The fact that the trapezium rule and the mid-point rule give the same solution up to 8 significant figures guarantees that my solution is valid to this many significant figures. This is because, as I have indicated in the paragraphs dealing with error analysis, in the integral section of my graph the trapezium rule tends towards the solution from above and the mid-point rule from below meaning the solution is between the two. Simpson’s rule, being a weighted average, is more accurate and therefore likewise proves the solution.

Overall then my solution is proved by 3 different rules.

...read more.

This student written piece of work is one of many that can be found in our AS and A Level Core & Pure Mathematics section.

Found what you're looking for?

  • Start learning 29% faster today
  • 150,000+ documents available
  • Just £6.99 a month

Not the one? Search for your essay title...
  • Join over 1.2 million students every month
  • Accelerate your learning by 29%
  • Unlimited access from just £6.99 per month

See related essaysSee related essays

Related AS and A Level Core & Pure Mathematics essays

  1. The open box problem

    X 0.5 1.0 1.5 2.0 2.5 3.0 3.5 4.0 4.5 5.0 5.5 6.0 V 60.5 100 121.5 128 122.5 108 87.5 64 40.5 20 5.5 0 Here is another table focusing in between 1.5 and 2.5 as the maximum volume clearly lies between those two values.

  2. Numerical integration can be described as set of algorithms for calculating the numerical value ...

    The trapezium rule makes use of trapeziums instead of rectangles. Like the mid-point rule it is easier to describe by using a diagram: Figure 1.1 shows 4 trapezia, each one of length one (h), approximating the area under the curve, between 1 and 5.

  1. MEI numerical Methods

    D.P because of its display screen, however excel is accurate to 15 D.P. My calculation was done to 9 D.P. This is because I felt it 9D.P would be close to the real root and it would still be neat and easy to understand.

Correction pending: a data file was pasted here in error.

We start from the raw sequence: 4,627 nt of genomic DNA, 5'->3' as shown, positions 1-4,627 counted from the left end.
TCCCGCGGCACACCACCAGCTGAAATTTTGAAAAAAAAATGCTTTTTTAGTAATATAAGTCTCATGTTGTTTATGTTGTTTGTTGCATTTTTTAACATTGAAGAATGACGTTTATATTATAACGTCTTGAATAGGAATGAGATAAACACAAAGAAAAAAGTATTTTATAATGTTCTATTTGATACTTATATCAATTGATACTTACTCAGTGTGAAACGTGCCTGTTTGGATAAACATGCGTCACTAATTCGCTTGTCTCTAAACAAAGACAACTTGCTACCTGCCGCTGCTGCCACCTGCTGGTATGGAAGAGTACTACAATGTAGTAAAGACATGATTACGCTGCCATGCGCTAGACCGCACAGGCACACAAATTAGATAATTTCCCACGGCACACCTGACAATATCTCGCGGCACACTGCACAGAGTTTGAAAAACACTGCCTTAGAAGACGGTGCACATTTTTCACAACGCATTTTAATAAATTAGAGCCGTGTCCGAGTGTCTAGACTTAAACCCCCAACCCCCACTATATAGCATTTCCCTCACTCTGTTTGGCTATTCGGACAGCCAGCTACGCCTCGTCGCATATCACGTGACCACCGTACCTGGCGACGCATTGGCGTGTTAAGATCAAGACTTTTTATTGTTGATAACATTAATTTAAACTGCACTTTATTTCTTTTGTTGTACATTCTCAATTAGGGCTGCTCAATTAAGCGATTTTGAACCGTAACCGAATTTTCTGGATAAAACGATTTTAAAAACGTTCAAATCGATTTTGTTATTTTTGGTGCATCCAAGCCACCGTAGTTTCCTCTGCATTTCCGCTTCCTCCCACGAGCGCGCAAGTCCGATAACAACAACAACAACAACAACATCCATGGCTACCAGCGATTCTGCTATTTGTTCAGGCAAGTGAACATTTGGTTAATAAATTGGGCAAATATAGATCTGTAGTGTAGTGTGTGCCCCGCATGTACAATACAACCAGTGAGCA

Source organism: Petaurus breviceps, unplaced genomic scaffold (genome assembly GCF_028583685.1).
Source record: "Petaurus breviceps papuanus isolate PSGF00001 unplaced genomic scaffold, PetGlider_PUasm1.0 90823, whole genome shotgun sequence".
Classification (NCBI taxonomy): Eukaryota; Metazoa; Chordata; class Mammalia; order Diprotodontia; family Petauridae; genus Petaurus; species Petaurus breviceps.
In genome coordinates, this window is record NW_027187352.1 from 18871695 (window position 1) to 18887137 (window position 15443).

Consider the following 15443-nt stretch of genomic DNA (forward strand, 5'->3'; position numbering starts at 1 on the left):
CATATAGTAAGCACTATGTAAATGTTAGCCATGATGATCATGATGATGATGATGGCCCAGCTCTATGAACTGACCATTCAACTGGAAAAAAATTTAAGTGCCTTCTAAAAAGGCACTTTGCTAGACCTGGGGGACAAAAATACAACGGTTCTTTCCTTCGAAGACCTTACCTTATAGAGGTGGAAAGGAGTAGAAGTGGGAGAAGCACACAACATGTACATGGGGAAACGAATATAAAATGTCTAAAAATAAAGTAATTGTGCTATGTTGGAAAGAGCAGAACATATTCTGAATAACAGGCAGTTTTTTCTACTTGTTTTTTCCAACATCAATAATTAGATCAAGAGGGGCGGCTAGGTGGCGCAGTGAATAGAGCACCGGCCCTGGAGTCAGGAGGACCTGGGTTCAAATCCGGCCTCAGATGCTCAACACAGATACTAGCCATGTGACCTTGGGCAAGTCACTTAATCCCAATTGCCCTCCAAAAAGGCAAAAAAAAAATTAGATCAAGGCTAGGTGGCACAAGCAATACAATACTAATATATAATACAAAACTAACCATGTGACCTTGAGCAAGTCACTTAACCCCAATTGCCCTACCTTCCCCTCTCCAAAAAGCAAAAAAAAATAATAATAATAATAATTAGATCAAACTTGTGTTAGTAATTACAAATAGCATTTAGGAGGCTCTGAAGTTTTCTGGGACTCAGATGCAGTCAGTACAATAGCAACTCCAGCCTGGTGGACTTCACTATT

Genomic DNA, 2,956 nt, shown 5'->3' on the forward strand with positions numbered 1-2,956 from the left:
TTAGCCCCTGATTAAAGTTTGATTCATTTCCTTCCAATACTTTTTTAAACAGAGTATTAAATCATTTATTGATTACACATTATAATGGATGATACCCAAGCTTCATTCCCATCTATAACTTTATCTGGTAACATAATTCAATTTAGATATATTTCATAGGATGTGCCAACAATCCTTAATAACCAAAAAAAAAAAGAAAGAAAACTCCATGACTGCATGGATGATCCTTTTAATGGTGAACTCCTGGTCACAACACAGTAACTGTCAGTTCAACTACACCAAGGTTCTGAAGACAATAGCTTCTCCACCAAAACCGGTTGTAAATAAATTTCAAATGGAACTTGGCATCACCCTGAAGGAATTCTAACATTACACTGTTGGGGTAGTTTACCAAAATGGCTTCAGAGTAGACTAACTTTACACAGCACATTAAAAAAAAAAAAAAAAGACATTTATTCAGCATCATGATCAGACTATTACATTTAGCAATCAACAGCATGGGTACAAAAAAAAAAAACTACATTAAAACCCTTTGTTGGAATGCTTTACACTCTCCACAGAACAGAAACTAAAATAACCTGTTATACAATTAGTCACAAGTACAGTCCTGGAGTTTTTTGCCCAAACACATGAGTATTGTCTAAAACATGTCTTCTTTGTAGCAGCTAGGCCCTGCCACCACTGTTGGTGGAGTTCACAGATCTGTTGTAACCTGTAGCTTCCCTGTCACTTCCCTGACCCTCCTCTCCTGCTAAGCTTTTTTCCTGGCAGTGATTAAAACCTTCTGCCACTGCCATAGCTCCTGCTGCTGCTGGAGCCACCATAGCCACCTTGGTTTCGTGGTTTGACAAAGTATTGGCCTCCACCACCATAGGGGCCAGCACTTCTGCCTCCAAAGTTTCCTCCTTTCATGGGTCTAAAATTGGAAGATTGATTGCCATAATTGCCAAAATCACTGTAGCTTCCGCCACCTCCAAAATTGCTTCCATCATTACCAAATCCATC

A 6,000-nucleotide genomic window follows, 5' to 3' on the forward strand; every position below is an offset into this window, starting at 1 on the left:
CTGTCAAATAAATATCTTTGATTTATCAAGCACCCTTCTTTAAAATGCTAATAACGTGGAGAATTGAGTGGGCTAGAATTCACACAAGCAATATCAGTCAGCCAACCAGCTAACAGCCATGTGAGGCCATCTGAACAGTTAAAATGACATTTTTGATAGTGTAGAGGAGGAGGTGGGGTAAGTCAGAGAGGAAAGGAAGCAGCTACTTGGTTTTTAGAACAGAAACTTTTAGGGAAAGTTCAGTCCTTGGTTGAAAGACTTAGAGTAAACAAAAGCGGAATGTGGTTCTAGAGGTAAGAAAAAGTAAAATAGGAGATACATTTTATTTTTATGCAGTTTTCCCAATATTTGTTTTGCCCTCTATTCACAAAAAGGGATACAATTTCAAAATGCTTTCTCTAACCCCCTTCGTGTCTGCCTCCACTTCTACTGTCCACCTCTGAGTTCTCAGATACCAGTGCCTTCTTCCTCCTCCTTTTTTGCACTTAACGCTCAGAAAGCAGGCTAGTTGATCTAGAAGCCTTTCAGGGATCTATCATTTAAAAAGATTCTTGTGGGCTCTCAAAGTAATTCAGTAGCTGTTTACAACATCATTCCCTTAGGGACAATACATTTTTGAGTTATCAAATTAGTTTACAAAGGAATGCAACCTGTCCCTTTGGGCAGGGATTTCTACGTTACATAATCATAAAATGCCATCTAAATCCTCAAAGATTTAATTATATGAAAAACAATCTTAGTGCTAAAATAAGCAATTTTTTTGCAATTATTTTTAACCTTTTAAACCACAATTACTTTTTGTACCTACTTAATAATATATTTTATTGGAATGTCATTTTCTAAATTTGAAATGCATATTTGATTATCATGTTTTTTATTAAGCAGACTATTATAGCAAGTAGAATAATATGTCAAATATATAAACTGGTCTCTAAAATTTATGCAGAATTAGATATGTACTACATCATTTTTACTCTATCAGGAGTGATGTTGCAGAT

2. Math Portfolio Type II - Applications of Sinusoidal Functions

    8. Using the data that you obtained for the number of daylight hours per day in both Toronto and Miami, complete the following table Toronto Miami Mean number of daylight hours 12.21h 12.15h Mean number of daylight hours for Toronto = 12.21h Mean number of daylight hours for Miami = 12.15h

  1. Experimentally calculating the wavelength of an He-Ne laser by means of diffraction gratings

    The following is the calculation of the relative uncertainty due to the use of the meter-stick in each calculation: 600 lines/mm 1st Fringe x = 2.080 � 0.002m, uncertainty = 0.002/2.080 x 100 � 0.096% L = 4.410 � 0.002m, uncertainty = 0.002/4.410 x 100 � 0.045% 0.096% + 0.045%

  2. Functions Coursework - A2 Maths

    It also implies that x<1.879395, confirming that x is not greater than or equal to 1.87940 to five decimal places. If x?1.879395, then x would be at least 1.87940 to five decimal places. Thus the root has been proven to be 1.87939 to five decimal places as a result of

  1. Methods of Advanced Mathematics (C3) Coursework.

    If the intervals were smaller then it would have worked. Newton Raphson Method In this method an estimate of the route is taken a line equal to x is taken up until it hits the curve and then a tangent is drawn down to the x-axis.

  2. Solving Equations. Three numerical methods are discussed in this investigation. There are advantages and ...

    Microsoft excel can be set up in order to reduce human error and increase efficient of calculation. A spread sheet is set up for n a f(a) B f(b) 1 0 =B2^3-5*B2^2+4*B2+2 2 =D2^3-5*D2^2+4*D2+2 2 =IF(G2>0,F2,B2) =B3^3-5*B3^2+4*B3+2 =IF(G2>0,D2,F2) =D3^3-5*D3^2+4*D3+2 3 =IF(G3>0,F3,B3)

  • Over 160,000 pieces
    of student written work
  • Annotated by
    experienced teachers
  • Ideas and feedback to
    improve your own work